In September 2017, Dhiraj Wala, a 62-year-old retiree, bought an annual DTH subscription of Airtel TV for Rs 2,850. In the following year, with increased competition in the sector, the subscription cost him only Rs 2,408.
But thanks to TRAI's new tariff order for cable TV and DTH operators, Wala now has to pay nearly 75 per cent more for watching just 26 paid channels, as against 400 channels he was subscribing to earlier.
“After the implementation of TRAI’s order, the cost of subscription has increased by at least Rs 100 to 150 per month per subscriber. TRAI has stated that there are 20 crore cable / DTH subscribers. i.e. Rs 2,000 crore to Rs 3,000 crore per month or an additional burden of Rs 24,000 crore to Rs 36,000 crore on the Indian public," says Wala in a letter to TRAI.
Another consumer, Ajit Das, says in an email to TRAI, "In no way has the consumer interest been served by the new tariff order. Earlier, consumers used to get almost all the channels at a fixed price or within a price range, with low value. But the consumer is not aware of the new process, which comprises pricing of a single or a bouquet of channels," Das said.
Several consumers, like Wala and Das, are now writing to TRAI, sharing their woes post the implementation of the New Tariff Order (NTO) and how their cable bills have increased sharply post-NTO.
In a report issued on Tuesday, TRAI's own data showed that DTH had an average active subscriber base of around 54.26 million in the quarter ended June 30, 2019, a 25 per cent drop from the 72.44 million reported in the January-March quarter this year.
The TRAI tariff order allows consumers to pay only for the channels they subscribe to, instead of being forced to take a bouquet, which would include channels that they never watch. But broadcasters have ensured that prices of individual channels are high, so that people are forced to take bouquets. In effect, consumers are paying for free channels, channels they wanted to pay for and channels they were forced to pay for.
The cable TV association has also written against the tariff order, accusing broadcasters of misusing the provisions. "The broadcasters as a practice, have tried to push unpopular channels with a few popular/ driver channels by offering bouquets at a highly discounted rate, which is against the ethos of the new regulatory framework introduced by the authority, viz. consumer choice," the All India Digital Cable Federation said in its response to the paper.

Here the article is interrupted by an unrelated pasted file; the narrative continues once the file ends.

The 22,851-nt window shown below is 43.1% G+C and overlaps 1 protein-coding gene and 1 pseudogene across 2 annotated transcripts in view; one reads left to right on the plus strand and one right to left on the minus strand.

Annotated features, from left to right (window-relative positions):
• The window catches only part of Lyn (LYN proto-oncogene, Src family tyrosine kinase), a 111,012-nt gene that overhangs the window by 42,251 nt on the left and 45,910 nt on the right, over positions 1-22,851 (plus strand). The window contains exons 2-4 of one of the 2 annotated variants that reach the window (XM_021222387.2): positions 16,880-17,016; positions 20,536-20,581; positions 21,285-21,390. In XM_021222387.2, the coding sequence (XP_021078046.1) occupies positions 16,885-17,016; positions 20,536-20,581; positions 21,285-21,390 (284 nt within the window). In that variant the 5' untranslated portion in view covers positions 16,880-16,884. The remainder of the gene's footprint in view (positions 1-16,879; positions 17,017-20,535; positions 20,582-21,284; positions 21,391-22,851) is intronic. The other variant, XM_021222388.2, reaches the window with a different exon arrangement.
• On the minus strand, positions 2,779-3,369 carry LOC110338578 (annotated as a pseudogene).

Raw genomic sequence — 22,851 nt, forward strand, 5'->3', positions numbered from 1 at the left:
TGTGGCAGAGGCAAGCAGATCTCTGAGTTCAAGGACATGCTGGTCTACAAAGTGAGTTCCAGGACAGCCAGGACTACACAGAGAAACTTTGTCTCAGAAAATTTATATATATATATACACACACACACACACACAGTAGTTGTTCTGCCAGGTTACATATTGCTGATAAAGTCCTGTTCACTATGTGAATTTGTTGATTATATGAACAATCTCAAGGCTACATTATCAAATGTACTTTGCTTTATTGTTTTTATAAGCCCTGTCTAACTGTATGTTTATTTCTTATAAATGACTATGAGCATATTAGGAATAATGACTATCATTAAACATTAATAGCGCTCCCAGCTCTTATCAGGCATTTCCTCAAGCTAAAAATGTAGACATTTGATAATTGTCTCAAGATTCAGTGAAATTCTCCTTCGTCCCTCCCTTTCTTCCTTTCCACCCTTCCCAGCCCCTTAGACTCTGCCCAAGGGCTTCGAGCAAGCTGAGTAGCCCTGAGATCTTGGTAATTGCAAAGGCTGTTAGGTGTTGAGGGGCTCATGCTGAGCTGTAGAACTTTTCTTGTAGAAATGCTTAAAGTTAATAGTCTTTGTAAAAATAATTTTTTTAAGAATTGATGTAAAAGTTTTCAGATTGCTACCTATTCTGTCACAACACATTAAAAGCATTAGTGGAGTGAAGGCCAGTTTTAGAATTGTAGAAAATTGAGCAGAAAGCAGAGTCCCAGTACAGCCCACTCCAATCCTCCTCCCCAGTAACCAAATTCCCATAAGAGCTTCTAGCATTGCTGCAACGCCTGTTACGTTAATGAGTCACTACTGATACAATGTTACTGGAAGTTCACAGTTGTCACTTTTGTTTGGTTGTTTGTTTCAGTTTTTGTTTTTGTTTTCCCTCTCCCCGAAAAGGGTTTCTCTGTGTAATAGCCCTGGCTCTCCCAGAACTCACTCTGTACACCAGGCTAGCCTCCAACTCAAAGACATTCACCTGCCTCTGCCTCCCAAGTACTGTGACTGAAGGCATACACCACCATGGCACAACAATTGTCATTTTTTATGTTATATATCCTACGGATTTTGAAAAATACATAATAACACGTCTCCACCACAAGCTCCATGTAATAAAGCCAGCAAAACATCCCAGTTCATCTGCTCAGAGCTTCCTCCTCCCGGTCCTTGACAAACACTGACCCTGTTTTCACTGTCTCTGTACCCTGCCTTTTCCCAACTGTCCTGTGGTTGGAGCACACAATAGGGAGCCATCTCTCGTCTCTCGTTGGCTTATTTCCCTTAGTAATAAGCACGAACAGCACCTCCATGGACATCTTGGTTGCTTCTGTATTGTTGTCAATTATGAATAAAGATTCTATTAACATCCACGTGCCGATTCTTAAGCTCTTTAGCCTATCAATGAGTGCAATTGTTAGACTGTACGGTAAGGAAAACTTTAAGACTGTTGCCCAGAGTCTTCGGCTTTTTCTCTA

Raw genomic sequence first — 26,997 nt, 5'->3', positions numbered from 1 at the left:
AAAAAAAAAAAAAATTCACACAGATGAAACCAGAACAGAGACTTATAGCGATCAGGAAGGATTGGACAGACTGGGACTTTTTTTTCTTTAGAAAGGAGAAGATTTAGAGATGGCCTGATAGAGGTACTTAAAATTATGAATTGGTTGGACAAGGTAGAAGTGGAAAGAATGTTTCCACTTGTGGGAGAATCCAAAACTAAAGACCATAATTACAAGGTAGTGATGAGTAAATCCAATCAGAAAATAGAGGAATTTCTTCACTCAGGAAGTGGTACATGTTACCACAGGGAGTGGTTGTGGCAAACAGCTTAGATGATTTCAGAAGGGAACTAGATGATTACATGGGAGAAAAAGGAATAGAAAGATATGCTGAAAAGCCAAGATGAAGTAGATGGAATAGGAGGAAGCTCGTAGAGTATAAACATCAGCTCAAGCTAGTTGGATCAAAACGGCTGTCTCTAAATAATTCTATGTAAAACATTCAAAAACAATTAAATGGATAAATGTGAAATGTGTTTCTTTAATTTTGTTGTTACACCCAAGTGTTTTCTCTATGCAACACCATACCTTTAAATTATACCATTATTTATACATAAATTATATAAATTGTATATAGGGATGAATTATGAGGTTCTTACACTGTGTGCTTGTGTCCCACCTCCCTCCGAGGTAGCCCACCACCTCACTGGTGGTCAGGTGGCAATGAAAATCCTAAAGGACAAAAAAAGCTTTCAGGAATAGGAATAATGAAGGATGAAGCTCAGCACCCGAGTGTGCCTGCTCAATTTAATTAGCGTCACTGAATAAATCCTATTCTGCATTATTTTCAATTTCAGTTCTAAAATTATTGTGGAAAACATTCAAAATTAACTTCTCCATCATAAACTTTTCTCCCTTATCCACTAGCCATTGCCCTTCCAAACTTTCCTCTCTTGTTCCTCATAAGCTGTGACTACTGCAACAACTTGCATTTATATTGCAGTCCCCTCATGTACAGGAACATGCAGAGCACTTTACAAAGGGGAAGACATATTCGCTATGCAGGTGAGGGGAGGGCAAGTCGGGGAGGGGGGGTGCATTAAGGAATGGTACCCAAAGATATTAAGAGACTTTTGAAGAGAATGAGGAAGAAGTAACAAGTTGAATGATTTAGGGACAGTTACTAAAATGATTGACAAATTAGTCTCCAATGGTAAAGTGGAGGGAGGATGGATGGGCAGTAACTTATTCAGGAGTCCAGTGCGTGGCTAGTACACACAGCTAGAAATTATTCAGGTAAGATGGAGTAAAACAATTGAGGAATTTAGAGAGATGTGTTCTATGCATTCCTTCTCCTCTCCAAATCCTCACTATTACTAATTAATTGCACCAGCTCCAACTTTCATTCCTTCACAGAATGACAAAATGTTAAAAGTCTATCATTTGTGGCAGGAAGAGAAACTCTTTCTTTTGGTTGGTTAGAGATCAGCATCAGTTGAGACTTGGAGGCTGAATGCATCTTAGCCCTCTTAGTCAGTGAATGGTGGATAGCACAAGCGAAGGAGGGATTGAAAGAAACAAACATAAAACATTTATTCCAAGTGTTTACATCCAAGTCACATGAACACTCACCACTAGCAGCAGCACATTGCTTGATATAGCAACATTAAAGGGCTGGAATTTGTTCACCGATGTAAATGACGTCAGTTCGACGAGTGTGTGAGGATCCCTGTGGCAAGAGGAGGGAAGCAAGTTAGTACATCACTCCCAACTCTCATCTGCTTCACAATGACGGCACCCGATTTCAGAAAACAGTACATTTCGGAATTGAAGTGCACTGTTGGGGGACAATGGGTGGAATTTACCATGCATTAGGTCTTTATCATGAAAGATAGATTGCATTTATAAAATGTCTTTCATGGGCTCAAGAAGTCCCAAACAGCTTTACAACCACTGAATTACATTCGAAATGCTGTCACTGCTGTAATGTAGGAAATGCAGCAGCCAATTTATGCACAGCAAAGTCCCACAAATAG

Broadcasters, on the other hand, say they are being wrongly targeted and more changes to the tariff regime would spell disaster for the industry.
"To say that the channels that are subscribed to by the consumer, but not frequently watched or not watched at all, are unwanted channels, is a wrong analysis of consumer choices," the Indian Broadcasting Foundation said in its note.
"In the CP (consultation paper), TRAI assumes that choosing channels a la carte is the consumer preferred and friendly route. There is no data provided by TRAI to substantiate this assumption," IBF said, quoting international studies that highlight “unbundling” could have adverse effects for the broadcasting sector and could result in 26 per cent of the current channels becoming unviable.
In this battle between the broadcasters and the regulator, consumers are now forced to cut the cord completely and choose video streaming platforms as an alternative. High competition in the OTT space has ensured that prices are a fraction of the monthly cable bills and there is enough free content available if one chooses not to pay at all.
If you have similar concerns or suggestions for TRAI, you can also share your views by commenting on the "Consultation Paper on Tariff related issues for Broadcasting and Cable services" on the Trai website. Comments are open until the 11th of October.